What kind of dog is Bluey? All about the beloved cartoon as perceived 'Americanisation' sparks outrage among fans

Bluey (Image via Disney Junior/ ABC Kids)
Bluey (Image via Disney Junior/ ABC Kids)

ABC Kids’ cartoon series Bluey has been one of the most successful shows from Australia that is available in over 60 countries. Since its launch in 2018, Bluey has reached the top spot in Australia on ABC’s iView with over 480 million streams for Seasons/Series 1 and 2.

In the USA, over Q1 2021, Bluey had become the third most-watched show on Disney Junior and Disney Channel, for kids ranging from 2 to 5. According to a July 2021 publication by the Daily Mail:

“American schoolchildren speaking in Australian accents after watching Bluey.”

The immense popularity of Bluey in America recently led to controversy in the Bluey online fan group on Saturday.

What kind of dog is Bluey?


The ‘Heeler’ family dogs, including Bluey, are supposedly from the Australian Cattle Dog breed. Cattle dogs were originally bred to help walk cattle over long stretches. They are also known as Blue Heeler and Red Heeler, which are the inspiration behind the names of the four-legged characters of the show.

The cattle dogs are medium-sized and range from 17 to 19-inches in height. They have a short double coat and weigh around 15–22 kg (33–49 lb). The breed typically has a lifespan of 12 to 14 years.

What was the controversy about Bluey potentially getting "Americanized"?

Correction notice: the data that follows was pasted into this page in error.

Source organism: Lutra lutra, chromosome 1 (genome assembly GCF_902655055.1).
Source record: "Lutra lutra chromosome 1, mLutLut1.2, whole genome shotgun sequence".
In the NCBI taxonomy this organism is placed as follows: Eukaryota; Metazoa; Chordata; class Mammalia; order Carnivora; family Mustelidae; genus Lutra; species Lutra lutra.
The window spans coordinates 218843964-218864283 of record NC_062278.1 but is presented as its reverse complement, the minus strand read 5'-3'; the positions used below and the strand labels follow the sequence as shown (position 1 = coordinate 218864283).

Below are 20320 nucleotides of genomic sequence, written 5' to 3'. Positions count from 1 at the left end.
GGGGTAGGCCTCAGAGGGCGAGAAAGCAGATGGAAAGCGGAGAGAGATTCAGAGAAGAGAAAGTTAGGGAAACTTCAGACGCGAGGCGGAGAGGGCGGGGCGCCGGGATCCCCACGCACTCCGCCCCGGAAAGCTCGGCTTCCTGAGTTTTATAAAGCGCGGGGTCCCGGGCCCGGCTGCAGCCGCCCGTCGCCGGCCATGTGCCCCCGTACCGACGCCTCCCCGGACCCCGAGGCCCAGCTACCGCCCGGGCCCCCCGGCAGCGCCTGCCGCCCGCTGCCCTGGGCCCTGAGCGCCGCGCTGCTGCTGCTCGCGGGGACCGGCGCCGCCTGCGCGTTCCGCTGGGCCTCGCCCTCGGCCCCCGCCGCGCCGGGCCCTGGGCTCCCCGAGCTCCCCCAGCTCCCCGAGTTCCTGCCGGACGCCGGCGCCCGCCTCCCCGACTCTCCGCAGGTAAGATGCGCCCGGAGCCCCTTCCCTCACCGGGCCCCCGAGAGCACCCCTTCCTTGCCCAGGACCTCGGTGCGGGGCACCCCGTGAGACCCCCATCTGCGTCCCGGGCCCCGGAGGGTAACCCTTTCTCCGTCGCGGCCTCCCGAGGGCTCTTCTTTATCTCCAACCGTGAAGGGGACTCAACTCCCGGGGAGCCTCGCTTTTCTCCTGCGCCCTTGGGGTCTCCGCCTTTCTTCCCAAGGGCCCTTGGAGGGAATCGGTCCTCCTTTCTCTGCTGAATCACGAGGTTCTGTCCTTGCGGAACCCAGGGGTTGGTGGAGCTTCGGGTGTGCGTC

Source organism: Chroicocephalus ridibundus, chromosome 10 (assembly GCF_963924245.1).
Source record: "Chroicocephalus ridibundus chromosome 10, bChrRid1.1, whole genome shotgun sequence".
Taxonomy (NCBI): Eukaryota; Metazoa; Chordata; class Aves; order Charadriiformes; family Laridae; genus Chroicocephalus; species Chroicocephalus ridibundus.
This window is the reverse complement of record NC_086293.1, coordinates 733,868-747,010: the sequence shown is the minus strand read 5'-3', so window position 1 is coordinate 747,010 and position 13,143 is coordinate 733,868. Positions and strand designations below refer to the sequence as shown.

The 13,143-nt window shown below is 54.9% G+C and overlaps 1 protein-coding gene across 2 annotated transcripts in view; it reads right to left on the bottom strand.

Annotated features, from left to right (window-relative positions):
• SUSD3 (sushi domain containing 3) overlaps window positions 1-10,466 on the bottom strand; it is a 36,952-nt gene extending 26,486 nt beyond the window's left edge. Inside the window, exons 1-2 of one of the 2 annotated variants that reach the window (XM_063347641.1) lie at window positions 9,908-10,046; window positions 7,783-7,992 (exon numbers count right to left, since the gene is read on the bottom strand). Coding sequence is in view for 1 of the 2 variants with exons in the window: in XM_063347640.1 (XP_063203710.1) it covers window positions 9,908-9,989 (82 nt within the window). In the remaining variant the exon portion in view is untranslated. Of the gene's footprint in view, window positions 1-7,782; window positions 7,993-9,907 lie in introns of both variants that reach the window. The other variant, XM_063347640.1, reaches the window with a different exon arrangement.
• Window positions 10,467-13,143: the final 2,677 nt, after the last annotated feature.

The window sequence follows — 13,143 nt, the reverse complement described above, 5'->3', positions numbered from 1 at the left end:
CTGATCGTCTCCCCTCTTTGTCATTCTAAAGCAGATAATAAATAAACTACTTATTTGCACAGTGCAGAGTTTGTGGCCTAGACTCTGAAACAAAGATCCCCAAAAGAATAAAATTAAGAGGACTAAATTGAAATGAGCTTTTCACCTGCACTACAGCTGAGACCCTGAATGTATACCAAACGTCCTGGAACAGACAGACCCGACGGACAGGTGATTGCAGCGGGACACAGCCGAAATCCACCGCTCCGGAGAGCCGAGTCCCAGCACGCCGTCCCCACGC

A viewer (presumably American) in the online Bluey group lamented over the cartoon series not having Thanksgiving or Halloween special episodes. The post rallied several Australian fans, hitting back at the comment by reminding the person that both holidays are of American origin and are not natively celebrated in Australia.

Several Aussie fans expressed their dislike over Bluey potentially getting ‘Americanized’ to cater to many viewers there. One viewer wrote:

“They don’t need to meet an American dog. They don’t need thanksgiving introduced. A Halloween episode would be cute and relevant because Halloween is becoming a thing in Australia, especially for kids.”

While another viewer said:

“I hope they keep this show as Australian as possible simply because THATS [sic] why we all like it. Because it’s not like the other shows. And if they change it to fit other places then it won’t be an Australian show anymore and it’ll lose its magic.”

The comment received hundreds of replies within a few hours, with strong opinions from Australian viewers about celebrating foreign cultures on the show. A fan sarcastically also commented that a ‘4th of July’ episode should be next.

Bluey has become a cross-cultural phenomenon while being a hit in the UK and the USA (where it has garnered over 16 million viewers since its premiere on Disney.

Edited by R. Elahi
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